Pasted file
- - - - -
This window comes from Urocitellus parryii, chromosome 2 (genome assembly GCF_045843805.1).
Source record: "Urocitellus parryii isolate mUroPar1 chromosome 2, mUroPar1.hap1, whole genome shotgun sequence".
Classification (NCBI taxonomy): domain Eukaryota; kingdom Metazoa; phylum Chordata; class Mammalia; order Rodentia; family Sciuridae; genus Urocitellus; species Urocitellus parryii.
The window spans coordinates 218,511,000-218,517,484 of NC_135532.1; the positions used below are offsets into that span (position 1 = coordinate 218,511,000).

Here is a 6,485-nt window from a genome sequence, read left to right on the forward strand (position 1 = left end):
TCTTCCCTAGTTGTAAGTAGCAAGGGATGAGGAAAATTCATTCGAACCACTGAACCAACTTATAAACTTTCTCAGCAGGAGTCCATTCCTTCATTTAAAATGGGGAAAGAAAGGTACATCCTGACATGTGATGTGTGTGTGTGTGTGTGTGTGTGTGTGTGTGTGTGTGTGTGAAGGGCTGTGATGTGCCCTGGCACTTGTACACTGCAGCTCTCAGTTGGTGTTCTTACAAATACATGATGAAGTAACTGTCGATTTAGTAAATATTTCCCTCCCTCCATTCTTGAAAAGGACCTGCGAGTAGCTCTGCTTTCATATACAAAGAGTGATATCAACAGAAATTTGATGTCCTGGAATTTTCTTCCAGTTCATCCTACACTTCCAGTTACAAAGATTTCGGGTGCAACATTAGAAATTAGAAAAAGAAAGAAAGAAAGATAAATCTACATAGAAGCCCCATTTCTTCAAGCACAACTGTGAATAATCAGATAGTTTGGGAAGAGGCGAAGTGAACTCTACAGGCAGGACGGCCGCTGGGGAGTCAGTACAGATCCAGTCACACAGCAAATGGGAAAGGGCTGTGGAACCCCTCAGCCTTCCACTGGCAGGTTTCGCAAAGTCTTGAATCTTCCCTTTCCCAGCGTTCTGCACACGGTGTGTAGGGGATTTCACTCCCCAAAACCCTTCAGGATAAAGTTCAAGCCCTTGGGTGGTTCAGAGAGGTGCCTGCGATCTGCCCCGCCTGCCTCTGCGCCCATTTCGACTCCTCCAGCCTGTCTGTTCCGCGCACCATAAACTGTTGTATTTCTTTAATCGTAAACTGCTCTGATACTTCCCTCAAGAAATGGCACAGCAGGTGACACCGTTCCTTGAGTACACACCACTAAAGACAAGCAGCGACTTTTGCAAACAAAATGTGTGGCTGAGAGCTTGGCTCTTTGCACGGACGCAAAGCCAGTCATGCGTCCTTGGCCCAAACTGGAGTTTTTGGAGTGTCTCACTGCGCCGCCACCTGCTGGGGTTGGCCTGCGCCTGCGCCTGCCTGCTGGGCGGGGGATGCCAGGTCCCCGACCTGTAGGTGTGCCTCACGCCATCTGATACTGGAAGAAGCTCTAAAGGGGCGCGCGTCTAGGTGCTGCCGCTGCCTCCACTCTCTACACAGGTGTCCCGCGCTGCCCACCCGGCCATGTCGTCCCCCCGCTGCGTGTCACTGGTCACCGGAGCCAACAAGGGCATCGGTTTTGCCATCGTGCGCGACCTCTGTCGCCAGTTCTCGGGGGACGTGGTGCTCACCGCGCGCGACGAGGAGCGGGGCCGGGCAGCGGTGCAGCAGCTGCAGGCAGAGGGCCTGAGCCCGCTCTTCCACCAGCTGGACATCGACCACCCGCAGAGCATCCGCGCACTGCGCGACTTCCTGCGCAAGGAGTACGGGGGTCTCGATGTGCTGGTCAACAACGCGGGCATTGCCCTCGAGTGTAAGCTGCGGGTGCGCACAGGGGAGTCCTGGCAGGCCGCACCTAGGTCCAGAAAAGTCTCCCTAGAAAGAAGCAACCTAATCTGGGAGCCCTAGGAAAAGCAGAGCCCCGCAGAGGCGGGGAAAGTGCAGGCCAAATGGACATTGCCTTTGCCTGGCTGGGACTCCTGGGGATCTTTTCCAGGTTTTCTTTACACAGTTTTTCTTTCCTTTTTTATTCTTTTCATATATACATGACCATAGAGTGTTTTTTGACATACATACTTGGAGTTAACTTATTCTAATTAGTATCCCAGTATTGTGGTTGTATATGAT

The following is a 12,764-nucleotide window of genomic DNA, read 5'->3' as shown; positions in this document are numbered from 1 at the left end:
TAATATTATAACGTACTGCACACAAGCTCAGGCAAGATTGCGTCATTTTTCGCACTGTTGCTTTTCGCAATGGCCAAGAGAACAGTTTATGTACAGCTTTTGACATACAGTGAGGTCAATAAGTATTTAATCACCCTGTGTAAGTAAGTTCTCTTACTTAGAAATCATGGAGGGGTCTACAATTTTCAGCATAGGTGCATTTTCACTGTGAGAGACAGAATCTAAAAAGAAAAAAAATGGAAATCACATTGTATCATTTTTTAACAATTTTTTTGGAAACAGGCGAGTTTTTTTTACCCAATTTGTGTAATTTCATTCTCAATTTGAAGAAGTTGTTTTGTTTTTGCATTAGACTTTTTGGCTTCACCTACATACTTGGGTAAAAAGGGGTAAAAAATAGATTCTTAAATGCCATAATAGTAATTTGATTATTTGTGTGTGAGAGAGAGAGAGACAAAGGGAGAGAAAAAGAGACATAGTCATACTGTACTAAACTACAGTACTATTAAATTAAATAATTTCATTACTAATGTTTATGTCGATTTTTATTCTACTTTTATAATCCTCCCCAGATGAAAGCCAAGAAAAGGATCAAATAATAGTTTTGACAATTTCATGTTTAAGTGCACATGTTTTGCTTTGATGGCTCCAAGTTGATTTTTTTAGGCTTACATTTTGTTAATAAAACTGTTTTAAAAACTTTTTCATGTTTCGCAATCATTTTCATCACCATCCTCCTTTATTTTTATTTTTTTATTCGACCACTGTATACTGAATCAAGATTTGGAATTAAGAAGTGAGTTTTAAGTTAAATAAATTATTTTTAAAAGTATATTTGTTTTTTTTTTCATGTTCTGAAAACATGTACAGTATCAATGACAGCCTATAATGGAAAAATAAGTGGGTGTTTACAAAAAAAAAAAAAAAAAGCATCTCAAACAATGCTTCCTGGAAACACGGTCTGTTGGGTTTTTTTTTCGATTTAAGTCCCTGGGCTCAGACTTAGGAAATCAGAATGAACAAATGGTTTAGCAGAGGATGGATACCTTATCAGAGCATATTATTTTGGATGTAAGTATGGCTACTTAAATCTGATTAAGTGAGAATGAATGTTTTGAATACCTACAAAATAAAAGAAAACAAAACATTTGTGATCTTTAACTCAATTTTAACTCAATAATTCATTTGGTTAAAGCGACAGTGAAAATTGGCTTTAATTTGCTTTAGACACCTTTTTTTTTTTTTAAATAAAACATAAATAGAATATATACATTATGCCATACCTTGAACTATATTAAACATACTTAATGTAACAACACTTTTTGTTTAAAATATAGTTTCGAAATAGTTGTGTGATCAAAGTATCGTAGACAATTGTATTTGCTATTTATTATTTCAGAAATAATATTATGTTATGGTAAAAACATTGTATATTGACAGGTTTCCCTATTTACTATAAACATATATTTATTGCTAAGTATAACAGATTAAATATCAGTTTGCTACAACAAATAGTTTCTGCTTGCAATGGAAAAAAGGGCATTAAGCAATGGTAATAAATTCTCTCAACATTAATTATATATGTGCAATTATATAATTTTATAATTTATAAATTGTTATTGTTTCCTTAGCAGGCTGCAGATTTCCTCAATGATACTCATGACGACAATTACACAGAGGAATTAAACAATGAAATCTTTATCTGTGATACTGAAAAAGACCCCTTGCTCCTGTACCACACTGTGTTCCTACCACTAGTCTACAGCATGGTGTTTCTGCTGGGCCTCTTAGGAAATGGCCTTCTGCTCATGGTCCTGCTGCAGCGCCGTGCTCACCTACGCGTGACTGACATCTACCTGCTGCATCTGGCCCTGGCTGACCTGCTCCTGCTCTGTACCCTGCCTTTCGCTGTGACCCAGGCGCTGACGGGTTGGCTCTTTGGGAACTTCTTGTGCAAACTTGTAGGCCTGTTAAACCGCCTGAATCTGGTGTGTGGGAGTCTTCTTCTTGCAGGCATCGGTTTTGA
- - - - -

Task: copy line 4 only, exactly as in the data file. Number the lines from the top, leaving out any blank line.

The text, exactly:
The window spans coordinates 218,511,000-218,517,484 of NC_135532.1; the positions used below are offsets into that span (position 1 = coordinate 218,511,000).